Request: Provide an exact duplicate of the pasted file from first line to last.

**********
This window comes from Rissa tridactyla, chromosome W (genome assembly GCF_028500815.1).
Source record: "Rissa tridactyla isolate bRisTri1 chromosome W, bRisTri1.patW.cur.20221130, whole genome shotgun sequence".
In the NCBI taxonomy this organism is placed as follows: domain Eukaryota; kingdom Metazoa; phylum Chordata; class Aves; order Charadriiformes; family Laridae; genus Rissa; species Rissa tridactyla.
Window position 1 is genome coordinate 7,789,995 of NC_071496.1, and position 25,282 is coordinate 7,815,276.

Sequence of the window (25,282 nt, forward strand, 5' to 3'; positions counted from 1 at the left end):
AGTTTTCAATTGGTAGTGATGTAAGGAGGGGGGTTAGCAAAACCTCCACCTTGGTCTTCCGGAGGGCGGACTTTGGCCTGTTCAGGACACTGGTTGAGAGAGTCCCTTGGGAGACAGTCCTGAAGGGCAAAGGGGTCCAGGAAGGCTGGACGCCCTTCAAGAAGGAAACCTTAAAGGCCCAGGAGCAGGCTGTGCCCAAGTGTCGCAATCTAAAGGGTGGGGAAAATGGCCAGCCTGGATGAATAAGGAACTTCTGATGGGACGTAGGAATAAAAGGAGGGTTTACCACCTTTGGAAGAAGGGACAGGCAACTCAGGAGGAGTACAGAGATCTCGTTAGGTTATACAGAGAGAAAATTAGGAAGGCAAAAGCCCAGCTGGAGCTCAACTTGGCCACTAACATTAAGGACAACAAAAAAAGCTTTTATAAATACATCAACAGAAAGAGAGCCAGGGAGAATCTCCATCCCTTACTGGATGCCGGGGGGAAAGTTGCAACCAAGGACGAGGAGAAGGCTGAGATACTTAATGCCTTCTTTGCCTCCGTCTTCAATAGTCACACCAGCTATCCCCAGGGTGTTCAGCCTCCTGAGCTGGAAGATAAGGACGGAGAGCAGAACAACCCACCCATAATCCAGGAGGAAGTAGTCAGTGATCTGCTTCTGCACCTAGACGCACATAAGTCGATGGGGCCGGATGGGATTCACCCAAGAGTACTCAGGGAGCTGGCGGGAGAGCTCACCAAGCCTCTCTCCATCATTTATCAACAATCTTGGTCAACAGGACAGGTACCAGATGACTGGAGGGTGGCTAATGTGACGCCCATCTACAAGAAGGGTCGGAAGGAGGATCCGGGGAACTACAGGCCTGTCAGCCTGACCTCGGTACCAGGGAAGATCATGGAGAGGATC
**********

This window comes from Rissa tridactyla, chromosome W (genome assembly GCF_028500815.1).
Source record: "Rissa tridactyla isolate bRisTri1 chromosome W, bRisTri1.patW.cur.20221130, whole genome shotgun sequence".
In the NCBI taxonomy this organism is placed as follows: domain Eukaryota; kingdom Metazoa; phylum Chordata; class Aves; order Charadriiformes; family Laridae; genus Rissa; species Rissa tridactyla.
Window position 1 is genome coordinate 7,789,995 of NC_071496.1, and position 25,282 is coordinate 7,815,276.

Sequence of the window (25,282 nt, forward strand, 5' to 3'; positions counted from 1 at the left end):
AGTTTTCAATTGGTAGTGATGTAAGGAGGGGGGTTAGCAAAACCTCCACCTTGGTCTTCCGGAGGGCGGACTTTGGCCTGTTCAGGACACTGGTTGAGAGAGTCCCTTGGGAGACAGTCCTGAAGGGCAAAGGGGTCCAGGAAGGCTGGACGCCCTTCAAGAAGGAAACCTTAAAGGCCCAGGAGCAGGCTGTGCCCAAGTGTCGCAATCTAAAGGGTGGGGAAAATGGCCAGCCTGGATGAATAAGGAACTTCTGATGGGACGTAGGAATAAAAGGAGGGTTTACCACCTTTGGAAGAAGGGACAGGCAACTCAGGAGGAGTACAGAGATCTCGTTAGGTTATACAGAGAGAAAATTAGGAAGGCAAAAGCCCAGCTGGAGCTCAACTTGGCCACTAACATTAAGGACAACAAAAAAAGCTTTTATAAATACATCAACAGAAAGAGAGCCAGGGAGAATCTCCATCCCTTACTGGATGCCGGGGGGAAAGTTGCAACCAAGGACGAGGAGAAGGCTGAGATACTTAATGCCTTCTTTGCCTCCGTCTTCAATAGTCACACCAGCTATCCCCAGGGTGTTCAGCCTCCTGAGCTGGAAGATAAGGACGGAGAGCAGAACAACCCACCCATAATCCAGGAGGAAGTAGTCAGTGATCTGCTTCTGCACCTAGACGCACATAAGTCGATGGGGCCGGATGGGATTCACCCAAGAGTACTCAGGGAGCTGGCGGGAGAGCTCACCAAGCCTCTCTCCATCATTTATCAACAATCTTGGTCAACAGGACAGGTACCAGATGACTGGAGGGTGGCTAATGTGACGCCCATCTACAAGAAGGGTCGGAAGGAGGATCCGGGGAACTACAGGCCTGTCAGCCTGACCTCGGTACCAGGGAAGATCATGGAGAGGATC